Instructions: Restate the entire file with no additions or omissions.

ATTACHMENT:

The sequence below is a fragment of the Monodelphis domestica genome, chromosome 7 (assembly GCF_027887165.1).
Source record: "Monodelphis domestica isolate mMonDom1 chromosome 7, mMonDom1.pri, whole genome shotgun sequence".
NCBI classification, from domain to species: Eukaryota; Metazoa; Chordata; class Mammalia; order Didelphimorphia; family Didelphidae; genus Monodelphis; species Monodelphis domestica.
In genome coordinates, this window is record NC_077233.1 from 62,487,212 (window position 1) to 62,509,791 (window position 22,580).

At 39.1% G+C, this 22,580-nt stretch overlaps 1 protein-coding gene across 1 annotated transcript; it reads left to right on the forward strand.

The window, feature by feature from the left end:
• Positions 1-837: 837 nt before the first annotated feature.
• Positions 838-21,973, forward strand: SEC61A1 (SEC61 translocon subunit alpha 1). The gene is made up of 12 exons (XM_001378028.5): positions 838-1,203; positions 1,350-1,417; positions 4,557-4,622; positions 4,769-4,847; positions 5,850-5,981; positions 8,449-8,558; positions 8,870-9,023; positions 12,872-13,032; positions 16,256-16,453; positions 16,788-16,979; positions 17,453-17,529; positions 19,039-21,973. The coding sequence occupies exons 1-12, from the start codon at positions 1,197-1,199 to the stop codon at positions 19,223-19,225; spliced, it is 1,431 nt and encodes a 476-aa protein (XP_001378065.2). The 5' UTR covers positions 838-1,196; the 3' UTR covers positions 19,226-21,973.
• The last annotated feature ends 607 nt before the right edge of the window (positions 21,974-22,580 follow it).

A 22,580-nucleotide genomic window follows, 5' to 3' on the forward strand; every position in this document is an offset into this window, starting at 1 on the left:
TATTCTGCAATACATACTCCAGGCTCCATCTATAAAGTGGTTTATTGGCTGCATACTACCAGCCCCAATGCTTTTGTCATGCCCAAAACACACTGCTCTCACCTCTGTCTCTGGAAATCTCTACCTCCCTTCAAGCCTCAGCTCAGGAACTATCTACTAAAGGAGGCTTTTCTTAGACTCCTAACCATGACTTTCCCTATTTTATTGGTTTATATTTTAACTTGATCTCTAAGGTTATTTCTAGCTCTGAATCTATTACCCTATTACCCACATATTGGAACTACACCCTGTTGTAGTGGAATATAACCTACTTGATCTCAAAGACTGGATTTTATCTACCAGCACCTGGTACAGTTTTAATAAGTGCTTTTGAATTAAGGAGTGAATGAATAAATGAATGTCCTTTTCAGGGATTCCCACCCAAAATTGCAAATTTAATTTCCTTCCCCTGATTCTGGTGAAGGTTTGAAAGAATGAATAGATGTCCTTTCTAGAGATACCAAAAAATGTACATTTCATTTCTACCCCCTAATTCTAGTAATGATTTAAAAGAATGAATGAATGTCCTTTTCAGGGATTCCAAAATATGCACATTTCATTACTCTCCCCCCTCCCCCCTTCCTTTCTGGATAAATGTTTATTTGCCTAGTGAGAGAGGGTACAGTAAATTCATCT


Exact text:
The sequence below is a fragment of the Monodelphis domestica genome, chromosome 7 (assembly GCF_027887165.1).
Source record: "Monodelphis domestica isolate mMonDom1 chromosome 7, mMonDom1.pri, whole genome shotgun sequence".
NCBI classification, from domain to species: Eukaryota; Metazoa; Chordata; class Mammalia; order Didelphimorphia; family Didelphidae; genus Monodelphis; species Monodelphis domestica.
In genome coordinates, this window is record NC_077233.1 from 62,487,212 (window position 1) to 62,509,791 (window position 22,580).

At 39.1% G+C, this 22,580-nt stretch overlaps 1 protein-coding gene across 1 annotated transcript; it reads left to right on the forward strand.

The window, feature by feature from the left end:
• Positions 1-837: 837 nt before the first annotated feature.
• Positions 838-21,973, forward strand: SEC61A1 (SEC61 translocon subunit alpha 1). The gene is made up of 12 exons (XM_001378028.5): positions 838-1,203; positions 1,350-1,417; positions 4,557-4,622; positions 4,769-4,847; positions 5,850-5,981; positions 8,449-8,558; positions 8,870-9,023; positions 12,872-13,032; positions 16,256-16,453; positions 16,788-16,979; positions 17,453-17,529; positions 19,039-21,973. The coding sequence occupies exons 1-12, from the start codon at positions 1,197-1,199 to the stop codon at positions 19,223-19,225; spliced, it is 1,431 nt and encodes a 476-aa protein (XP_001378065.2). The 5' UTR covers positions 838-1,196; the 3' UTR covers positions 19,226-21,973.
• The last annotated feature ends 607 nt before the right edge of the window (positions 21,974-22,580 follow it).

A 22,580-nucleotide genomic window follows, 5' to 3' on the forward strand; every position in this document is an offset into this window, starting at 1 on the left:
TATTCTGCAATACATACTCCAGGCTCCATCTATAAAGTGGTTTATTGGCTGCATACTACCAGCCCCAATGCTTTTGTCATGCCCAAAACACACTGCTCTCACCTCTGTCTCTGGAAATCTCTACCTCCCTTCAAGCCTCAGCTCAGGAACTATCTACTAAAGGAGGCTTTTCTTAGACTCCTAACCATGACTTTCCCTATTTTATTGGTTTATATTTTAACTTGATCTCTAAGGTTATTTCTAGCTCTGAATCTATTACCCTATTACCCACATATTGGAACTACACCCTGTTGTAGTGGAATATAACCTACTTGATCTCAAAGACTGGATTTTATCTACCAGCACCTGGTACAGTTTTAATAAGTGCTTTTGAATTAAGGAGTGAATGAATAAATGAATGTCCTTTTCAGGGATTCCCACCCAAAATTGCAAATTTAATTTCCTTCCCCTGATTCTGGTGAAGGTTTGAAAGAATGAATAGATGTCCTTTCTAGAGATACCAAAAAATGTACATTTCATTTCTACCCCCTAATTCTAGTAATGATTTAAAAGAATGAATGAATGTCCTTTTCAGGGATTCCAAAATATGCACATTTCATTACTCTCCCCCCTCCCCCCTTCCTTTCTGGATAAATGTTTATTTGCCTAGTGAGAGAGGGTACAGTAAATTCATCT